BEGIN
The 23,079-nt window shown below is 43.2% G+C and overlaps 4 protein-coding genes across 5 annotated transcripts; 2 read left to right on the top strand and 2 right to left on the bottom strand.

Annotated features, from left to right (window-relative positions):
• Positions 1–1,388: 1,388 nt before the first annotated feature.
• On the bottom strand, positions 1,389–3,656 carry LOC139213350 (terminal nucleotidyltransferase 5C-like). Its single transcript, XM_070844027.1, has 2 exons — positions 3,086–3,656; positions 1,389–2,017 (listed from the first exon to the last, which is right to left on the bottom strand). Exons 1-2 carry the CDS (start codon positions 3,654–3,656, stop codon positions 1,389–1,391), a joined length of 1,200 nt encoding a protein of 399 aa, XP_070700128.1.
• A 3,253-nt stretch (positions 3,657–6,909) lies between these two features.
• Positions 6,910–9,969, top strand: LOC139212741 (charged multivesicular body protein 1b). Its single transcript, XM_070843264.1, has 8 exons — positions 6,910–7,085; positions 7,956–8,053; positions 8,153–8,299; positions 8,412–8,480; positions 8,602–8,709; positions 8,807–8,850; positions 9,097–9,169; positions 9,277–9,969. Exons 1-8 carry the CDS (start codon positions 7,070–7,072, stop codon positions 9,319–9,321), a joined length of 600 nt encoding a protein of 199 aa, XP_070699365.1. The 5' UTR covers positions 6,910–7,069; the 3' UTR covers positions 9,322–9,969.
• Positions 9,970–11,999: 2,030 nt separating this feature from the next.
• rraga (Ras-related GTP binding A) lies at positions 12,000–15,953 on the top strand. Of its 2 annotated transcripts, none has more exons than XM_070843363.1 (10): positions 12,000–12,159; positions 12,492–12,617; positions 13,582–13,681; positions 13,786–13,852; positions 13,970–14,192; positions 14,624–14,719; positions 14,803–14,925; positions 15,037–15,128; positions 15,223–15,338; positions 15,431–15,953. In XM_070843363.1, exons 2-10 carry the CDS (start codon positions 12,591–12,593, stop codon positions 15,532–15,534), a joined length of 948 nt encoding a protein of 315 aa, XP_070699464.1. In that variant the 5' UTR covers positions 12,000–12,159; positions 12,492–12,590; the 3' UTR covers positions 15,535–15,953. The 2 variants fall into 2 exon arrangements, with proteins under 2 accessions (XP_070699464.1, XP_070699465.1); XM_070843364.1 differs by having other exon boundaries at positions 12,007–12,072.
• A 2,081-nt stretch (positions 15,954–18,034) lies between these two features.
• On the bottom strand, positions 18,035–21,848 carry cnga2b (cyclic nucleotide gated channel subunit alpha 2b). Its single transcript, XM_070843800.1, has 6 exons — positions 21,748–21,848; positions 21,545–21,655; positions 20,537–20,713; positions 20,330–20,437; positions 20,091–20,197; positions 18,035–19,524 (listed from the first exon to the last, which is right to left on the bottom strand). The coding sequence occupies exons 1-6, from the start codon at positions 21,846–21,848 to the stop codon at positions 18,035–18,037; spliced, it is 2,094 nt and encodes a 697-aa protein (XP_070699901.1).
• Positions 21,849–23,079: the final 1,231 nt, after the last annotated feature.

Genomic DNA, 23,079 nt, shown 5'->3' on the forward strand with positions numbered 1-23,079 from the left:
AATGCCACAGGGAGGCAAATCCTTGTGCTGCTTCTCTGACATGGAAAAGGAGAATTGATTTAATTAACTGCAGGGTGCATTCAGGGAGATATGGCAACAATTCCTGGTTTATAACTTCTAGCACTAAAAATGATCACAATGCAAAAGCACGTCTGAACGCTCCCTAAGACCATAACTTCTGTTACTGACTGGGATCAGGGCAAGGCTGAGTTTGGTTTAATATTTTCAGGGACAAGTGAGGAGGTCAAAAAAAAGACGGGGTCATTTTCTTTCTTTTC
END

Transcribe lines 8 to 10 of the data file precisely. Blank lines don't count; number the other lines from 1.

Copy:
• rraga (Ras-related GTP binding A) lies at positions 12,000–15,953 on the top strand. Of its 2 annotated transcripts, none has more exons than XM_070843363.1 (10): positions 12,000–12,159; positions 12,492–12,617; positions 13,582–13,681; positions 13,786–13,852; positions 13,970–14,192; positions 14,624–14,719; positions 14,803–14,925; positions 15,037–15,128; positions 15,223–15,338; positions 15,431–15,953. In XM_070843363.1, exons 2-10 carry the CDS (start codon positions 12,591–12,593, stop codon positions 15,532–15,534), a joined length of 948 nt encoding a protein of 315 aa, XP_070699464.1. In that variant the 5' UTR covers positions 12,000–12,159; positions 12,492–12,590; the 3' UTR covers positions 15,535–15,953. The 2 variants fall into 2 exon arrangements, with proteins under 2 accessions (XP_070699464.1, XP_070699465.1); XM_070843364.1 differs by having other exon boundaries at positions 12,007–12,072.
• A 2,081-nt stretch (positions 15,954–18,034) lies between these two features.
• On the bottom strand, positions 18,035–21,848 carry cnga2b (cyclic nucleotide gated channel subunit alpha 2b). Its single transcript, XM_070843800.1, has 6 exons — positions 21,748–21,848; positions 21,545–21,655; positions 20,537–20,713; positions 20,330–20,437; positions 20,091–20,197; positions 18,035–19,524 (listed from the first exon to the last, which is right to left on the bottom strand). The coding sequence occupies exons 1-6, from the start codon at positions 21,846–21,848 to the stop codon at positions 18,035–18,037; spliced, it is 2,094 nt and encodes a 697-aa protein (XP_070699901.1).